As days grow darker and colder during the winter months, many people turn to tanning beds to give them what they think is a “healthy” glow. But what they are getting — an increased risk of skin cancer and prematurely aged skin — is anything but healthy.
Cancer is the biggest concern. In fact, a review of 88 international studies about tanning beds and cancer concluded the large number of skin cancer cases attributable to indoor tanning is a major public health issue. The researchers, from Stanford University and the University of California San Francisco, found trips to tanning parlors result in more than 450,000 non-melanoma skin cancer cases and more than 10,000 cases of melanoma (the most serious form of skin cancer) each year in the U.S., Australia, and Europe. In 2009, the World Health Organization classified UV tanning beds as “carcinogenic to humans.”
The culprit that links skin cancer to the use of tanning beds is the same one that links skin cancer to excess sun exposure — ultraviolet (UV) radiation. UV rays damage the DNA of skin cells, potentially leading to skin cancer, according to the American Cancer Society. Although sunlight is the main source of UV light, tanning lamps and beds are also sources of UV radiation.
Skin has several layers and skin cancer begins in the outer one (the epidermis), which is made up of squamous cells, basal cells, and pigment-producing cells known as melanocytes. Squamous cell and basal cell skin cancers, often referred to as non-melanoma skin cancers, usually respond to treatment and are not likely to spread to other parts of the body.
Melanoma, however, is aggressive and, if not diagnosed early, can metastasize and be fatal. Although only two percent of skin cancer cases are melanoma , the number of these malignancies is increasing every year, according to the National Cancer Institute.
“Basal cell and squamous skin cancers are clearly linked to UV damage, and there is also a definite relationship with melanoma,” says dermatologist Suephy C. Chen, MD, vice chair of Emory University’s department of dermatology.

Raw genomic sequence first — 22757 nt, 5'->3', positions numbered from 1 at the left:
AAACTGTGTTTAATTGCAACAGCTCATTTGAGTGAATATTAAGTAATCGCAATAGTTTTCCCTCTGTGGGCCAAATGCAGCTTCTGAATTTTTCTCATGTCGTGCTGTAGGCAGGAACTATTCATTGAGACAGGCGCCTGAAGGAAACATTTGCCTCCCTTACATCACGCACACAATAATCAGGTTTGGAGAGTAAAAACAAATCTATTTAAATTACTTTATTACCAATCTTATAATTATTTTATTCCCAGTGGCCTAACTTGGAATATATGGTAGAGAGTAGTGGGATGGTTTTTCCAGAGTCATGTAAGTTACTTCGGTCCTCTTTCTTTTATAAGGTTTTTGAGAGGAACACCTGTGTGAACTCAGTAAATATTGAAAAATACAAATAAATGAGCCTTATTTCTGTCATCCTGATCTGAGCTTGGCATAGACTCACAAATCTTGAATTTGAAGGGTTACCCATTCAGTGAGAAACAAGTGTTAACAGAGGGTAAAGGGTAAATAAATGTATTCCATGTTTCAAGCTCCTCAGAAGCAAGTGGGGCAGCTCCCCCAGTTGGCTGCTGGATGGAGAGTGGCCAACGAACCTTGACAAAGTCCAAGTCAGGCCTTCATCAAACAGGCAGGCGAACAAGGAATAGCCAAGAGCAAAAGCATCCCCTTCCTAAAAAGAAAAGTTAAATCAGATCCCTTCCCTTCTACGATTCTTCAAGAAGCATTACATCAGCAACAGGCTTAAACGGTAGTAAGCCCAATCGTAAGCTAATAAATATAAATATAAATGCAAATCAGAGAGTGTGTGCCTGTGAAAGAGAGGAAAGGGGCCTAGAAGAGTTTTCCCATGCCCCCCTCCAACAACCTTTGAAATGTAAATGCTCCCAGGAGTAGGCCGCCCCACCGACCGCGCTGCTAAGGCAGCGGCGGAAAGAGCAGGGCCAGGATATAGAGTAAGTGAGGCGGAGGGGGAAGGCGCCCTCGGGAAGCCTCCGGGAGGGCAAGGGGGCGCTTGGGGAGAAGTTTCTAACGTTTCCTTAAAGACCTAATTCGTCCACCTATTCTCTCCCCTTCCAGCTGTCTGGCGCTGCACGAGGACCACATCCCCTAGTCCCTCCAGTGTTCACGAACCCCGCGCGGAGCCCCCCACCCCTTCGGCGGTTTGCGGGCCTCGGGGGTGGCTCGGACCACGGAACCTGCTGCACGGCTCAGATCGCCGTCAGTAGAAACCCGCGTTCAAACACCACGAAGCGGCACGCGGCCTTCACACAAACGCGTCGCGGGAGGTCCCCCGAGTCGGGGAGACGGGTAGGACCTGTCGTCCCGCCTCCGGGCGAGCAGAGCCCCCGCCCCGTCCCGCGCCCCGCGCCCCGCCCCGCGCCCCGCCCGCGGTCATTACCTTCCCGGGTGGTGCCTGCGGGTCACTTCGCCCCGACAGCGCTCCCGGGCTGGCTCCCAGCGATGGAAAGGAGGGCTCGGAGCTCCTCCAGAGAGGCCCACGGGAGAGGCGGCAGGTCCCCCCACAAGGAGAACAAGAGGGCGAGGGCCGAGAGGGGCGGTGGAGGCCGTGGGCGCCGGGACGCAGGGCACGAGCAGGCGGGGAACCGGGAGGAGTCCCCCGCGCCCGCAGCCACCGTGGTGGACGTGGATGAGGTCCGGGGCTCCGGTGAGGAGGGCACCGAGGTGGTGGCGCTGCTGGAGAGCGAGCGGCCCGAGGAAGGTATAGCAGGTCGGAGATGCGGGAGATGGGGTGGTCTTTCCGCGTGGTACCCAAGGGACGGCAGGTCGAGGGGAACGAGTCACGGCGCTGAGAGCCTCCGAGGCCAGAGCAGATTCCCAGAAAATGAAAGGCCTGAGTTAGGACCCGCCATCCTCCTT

“People with fairer skin are at higher risk than people with darker complexions,” she adds. “Teens suffer because they are damaging their skin at a younger age, and are likely to accumulate more damage over their lifetime than their peers who do not go to tanning beds.”
Although tanning beds may seem safer than baking in the sun during the summertime, they’re not. Tanning beds deliver concentrated UV rays. “Both sun exposure and tanning beds are dangerous in that UV rays from both damage the DNA in skin cells. If there is enough damage, then skin cancers will form,” Chen explains. “Even if no skin cancers form, there will be premature aging from the UV damage including wrinkles and ‘liver spots.’”
There’s one argument for the use of tanning beds — they help your body produce vitamin D. “However, this is the most dangerous way to get vitamin D,” Chen says. “It is much safer to take vitamin supplements by mouth.”
In fact, she adds there is no safe tan other than the fake ones that come out of a bottle or spray can and stain your skin a darker or more golden color.
If you love using tanning beds because they seem to make you feel good, you may be right. But the feelings they produce can add to the danger, making it harder to give up indoor tanning. “There have been studies that have shown that the UV rays from tanning beds (compared to sham beds) do make endorphin levels rise, so people become ‘addicted,’” Chen explains.
Even if you’ve been using tanning beds for years, you may head off skin cancer and help your skin by stopping now. “It is the cumulative amount of UV exposure that is harmful, so it is better to stop later than never,” says Chen.
Your doctor should examine your skin for any signs of skin cancer as part of routine check-ups. However, if you have a strong family history of melanoma, past history of skin cancer, a history of blistering sunburns or use tanning beds, you may need to have skin cancer checks more frequently.
The American Cancer Society also recommends examining your skin for changes monthly. Ask a friend or family member to help you check areas that may be hard to see, like your back and scalp. Report any changes in moles or other areas to your healthcare provider ASAP.
December 28, 2015
Christopher Nystuen, MD, MBA